Management Analyst in the Public Sector Reform Unit Mr. Llewellyn Olawale Williams, has disclosed that the entire work force of the civil service is 15,612 of which 89% are in the minor level whilst 0.99% are in high management level.
Mr Williams was delivering a lecture over the weekend at the Management Forum organized by Standard Chartered Bank and the British Council held at the British Council on the topic: “The challenges of introducing change in the public sector in Sierra Leone.”
Speaking about the public sector Mr Williams said that it comprises of an institution that gives meaning to the government by delivering goods and services whether be it soldiers, police or local district officers.
He said out of the 15,612 civil servants 14,906 fall within the grades 1-6 which is 89% of the entire civil service work force in the minor level.
By indication, he pointed out 89% of the work force are barely or totally unskilled.
Even more challenging he noted was the scenario that top management level in the civil service were 155 between the grades 11-14 representing a mere 1% exactly 0.99%. “if this should change we have to concentrate on the lower and middle level and in doing that you have to lay off some workers. Growing issues may arise in implementing this strategic change” he said.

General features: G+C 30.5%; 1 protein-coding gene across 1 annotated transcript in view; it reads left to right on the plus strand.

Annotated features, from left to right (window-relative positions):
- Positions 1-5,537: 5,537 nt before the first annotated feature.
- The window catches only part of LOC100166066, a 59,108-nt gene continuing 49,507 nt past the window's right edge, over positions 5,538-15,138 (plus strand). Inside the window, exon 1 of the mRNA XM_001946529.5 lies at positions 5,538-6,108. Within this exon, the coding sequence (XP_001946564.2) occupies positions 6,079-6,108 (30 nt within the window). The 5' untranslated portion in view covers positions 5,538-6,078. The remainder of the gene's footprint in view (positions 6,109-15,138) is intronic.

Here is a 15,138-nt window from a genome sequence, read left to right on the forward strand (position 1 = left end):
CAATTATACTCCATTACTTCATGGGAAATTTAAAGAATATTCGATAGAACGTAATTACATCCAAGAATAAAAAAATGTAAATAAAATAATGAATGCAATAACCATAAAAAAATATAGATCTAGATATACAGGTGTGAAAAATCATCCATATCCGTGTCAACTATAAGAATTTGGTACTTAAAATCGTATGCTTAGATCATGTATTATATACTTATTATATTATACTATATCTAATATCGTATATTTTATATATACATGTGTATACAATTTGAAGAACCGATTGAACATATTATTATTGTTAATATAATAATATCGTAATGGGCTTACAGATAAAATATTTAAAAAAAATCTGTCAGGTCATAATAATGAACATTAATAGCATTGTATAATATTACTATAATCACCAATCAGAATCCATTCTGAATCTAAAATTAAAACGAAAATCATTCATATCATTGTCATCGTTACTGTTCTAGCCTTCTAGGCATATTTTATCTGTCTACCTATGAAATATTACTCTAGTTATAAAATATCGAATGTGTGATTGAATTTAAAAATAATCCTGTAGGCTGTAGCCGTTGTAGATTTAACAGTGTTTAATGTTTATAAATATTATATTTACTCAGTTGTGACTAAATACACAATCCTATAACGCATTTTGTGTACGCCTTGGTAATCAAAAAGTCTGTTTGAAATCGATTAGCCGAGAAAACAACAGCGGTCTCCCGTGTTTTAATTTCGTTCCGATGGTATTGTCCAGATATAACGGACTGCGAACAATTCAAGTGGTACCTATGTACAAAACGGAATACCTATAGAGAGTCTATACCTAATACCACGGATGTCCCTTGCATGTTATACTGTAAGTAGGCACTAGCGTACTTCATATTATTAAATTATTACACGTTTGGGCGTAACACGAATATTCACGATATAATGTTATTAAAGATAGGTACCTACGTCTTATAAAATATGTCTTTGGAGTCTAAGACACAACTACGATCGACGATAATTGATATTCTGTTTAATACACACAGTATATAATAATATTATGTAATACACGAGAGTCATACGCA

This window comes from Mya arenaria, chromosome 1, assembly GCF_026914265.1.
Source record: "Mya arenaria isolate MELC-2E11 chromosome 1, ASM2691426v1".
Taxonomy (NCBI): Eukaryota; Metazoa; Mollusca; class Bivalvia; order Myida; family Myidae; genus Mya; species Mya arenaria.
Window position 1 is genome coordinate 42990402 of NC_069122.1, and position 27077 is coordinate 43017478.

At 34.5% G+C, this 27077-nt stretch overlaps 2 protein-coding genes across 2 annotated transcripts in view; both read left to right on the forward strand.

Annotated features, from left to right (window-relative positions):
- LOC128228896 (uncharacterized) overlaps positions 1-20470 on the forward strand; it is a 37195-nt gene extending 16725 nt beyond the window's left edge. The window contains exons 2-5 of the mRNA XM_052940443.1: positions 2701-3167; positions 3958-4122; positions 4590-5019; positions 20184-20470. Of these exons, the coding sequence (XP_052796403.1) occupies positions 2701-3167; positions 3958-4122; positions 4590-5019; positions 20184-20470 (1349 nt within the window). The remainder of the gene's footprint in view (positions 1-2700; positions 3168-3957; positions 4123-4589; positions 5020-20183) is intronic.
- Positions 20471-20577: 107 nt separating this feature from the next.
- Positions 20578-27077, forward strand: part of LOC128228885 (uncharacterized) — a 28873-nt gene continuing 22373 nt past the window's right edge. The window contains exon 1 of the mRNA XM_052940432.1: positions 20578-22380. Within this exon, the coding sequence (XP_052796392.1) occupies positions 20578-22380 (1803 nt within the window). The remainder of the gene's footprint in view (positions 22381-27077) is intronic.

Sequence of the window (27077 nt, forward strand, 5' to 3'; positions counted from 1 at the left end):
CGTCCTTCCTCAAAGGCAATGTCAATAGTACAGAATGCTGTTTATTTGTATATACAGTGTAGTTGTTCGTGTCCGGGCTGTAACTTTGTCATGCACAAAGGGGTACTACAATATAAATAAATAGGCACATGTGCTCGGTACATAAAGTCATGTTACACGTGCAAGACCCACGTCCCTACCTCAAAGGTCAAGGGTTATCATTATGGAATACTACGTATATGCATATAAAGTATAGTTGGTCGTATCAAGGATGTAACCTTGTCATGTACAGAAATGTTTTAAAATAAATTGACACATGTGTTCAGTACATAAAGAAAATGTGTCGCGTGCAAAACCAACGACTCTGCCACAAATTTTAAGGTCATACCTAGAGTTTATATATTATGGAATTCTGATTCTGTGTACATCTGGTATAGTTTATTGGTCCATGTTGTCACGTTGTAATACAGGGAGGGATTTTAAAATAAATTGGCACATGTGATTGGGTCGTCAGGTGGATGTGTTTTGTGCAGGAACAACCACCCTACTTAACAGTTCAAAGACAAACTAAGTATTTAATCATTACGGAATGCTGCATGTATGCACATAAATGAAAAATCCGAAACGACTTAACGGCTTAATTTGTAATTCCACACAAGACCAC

Giving a brief background of the civil service, he explained that at the end of the war in 2002, the former government was faced with the daunting task of re-establishing its authority and getting the administration to function effectively-thus the civil service then was hampered with varied managerial skills and technical personnel that were lacking.
He said poor performance, absence of work and brain drain characterized the civil service.
This was when he said the civil service reform was initiated to be coupled with other major social reforms like reconstruction were tied to the civil service for effectiveness and efficiency.
“At anytime we have a new government, the new government changes politically but the administration remains. In 2002 it was the first time that the government had to look at holistically the machinery to implement the civil service reform.”
How to go about change and a very important aspect of it was to audit all core operations of the institutions, identify areas to do change and to evaluate it to make it attractive for productivity.
Mr Williams further stated that the public sector meant all institutions acting in the name of the state, while the service will mean direct employees helping the executive branch of government in implementing policies.
Highlighting further that the public sector reforms was born out of the need to revamp the management and pace it with all institutions of government carrying out their roles and responsibilities for the existence of the state.